|Organ donation questions from students|
|Written by Kaitlyn Thompson|
|Monday, March 04, 2013 10:49 AM|
By Kaitlyn Thompson
Community Outreach Coordinator
Lifeline of Ohio
Through the Community Educator program, Lifeline of Ohio visits high school and college classrooms in central and southeast Ohio to educate students about the facts and myths surrounding organ, eye and tissue donation. Students’ curiosity about the details of the organ donation and transplant process frequently reflect questions we hear in our own communities. We share a few of those questions and answers below as a benefit to all readers.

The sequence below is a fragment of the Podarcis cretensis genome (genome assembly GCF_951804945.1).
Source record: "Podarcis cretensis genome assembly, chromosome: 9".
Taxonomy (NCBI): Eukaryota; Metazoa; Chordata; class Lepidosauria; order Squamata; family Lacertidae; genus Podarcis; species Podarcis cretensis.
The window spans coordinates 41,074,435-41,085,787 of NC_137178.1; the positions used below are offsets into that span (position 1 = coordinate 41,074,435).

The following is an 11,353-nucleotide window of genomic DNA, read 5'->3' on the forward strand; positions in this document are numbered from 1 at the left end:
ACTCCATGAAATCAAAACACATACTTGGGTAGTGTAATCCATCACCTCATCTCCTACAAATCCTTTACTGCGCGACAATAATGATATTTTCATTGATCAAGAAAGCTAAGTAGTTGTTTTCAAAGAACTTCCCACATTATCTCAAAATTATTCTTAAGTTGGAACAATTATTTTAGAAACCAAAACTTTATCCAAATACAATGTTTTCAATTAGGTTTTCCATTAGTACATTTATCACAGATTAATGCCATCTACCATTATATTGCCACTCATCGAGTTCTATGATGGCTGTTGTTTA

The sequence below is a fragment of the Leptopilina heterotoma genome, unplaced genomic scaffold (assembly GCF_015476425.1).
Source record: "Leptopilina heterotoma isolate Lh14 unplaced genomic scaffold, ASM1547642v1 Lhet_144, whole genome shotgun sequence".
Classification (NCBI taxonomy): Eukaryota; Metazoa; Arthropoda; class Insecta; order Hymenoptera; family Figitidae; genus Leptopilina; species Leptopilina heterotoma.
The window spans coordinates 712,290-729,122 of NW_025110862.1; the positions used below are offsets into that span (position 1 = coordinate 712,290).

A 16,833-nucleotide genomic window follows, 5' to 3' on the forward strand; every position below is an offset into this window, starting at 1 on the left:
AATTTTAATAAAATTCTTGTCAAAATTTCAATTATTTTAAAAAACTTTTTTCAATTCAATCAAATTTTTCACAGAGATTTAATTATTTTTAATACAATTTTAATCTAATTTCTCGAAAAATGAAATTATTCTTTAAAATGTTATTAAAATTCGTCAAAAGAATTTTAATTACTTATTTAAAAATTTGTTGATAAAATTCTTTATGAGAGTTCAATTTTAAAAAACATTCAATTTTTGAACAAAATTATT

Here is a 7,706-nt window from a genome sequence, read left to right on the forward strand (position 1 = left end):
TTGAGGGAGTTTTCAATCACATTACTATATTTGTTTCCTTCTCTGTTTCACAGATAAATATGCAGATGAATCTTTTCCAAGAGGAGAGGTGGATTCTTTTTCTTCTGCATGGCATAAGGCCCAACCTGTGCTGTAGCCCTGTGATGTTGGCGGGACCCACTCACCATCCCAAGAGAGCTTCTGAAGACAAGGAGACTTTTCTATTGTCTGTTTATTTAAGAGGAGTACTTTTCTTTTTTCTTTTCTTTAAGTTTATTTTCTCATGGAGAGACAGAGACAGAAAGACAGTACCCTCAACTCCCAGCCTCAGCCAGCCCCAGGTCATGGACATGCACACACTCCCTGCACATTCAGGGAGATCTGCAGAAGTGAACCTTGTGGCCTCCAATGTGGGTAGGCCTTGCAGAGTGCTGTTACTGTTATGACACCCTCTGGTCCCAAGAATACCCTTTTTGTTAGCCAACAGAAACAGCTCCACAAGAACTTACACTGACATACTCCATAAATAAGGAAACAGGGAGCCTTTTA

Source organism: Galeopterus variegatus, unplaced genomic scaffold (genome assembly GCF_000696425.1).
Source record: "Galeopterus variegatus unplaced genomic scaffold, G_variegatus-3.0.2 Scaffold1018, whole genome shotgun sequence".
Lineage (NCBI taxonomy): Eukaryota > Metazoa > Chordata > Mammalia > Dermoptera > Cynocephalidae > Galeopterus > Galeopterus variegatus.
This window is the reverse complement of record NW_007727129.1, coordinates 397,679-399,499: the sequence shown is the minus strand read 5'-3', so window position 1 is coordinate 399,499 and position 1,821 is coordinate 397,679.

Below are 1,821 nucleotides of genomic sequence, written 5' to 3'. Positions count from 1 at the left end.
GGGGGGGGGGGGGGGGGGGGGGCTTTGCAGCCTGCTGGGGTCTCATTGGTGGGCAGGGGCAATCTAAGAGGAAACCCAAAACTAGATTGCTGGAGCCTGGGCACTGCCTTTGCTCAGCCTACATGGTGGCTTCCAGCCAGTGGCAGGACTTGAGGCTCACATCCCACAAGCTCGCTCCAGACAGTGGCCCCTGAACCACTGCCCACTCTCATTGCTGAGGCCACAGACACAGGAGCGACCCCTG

Q: Can you choose to be an organ donor only when you die?
A: Being a registered organ donor, or saying ‘yes’ when you get your driver’s license at the Bureau of Motor Vehicles, means you are agreeing to donate when you die. People can donate organs while they are living by arranging it with a hospital, such as the Wexner Medical Center at The Ohio State University. The organs that can be donated while a person is living are: kidney, lobe of the liver, lobe of the lung, part of the small intestine and very rarely, part of the pancreas. A person has to be over 18 years of age to be a living organ donor.
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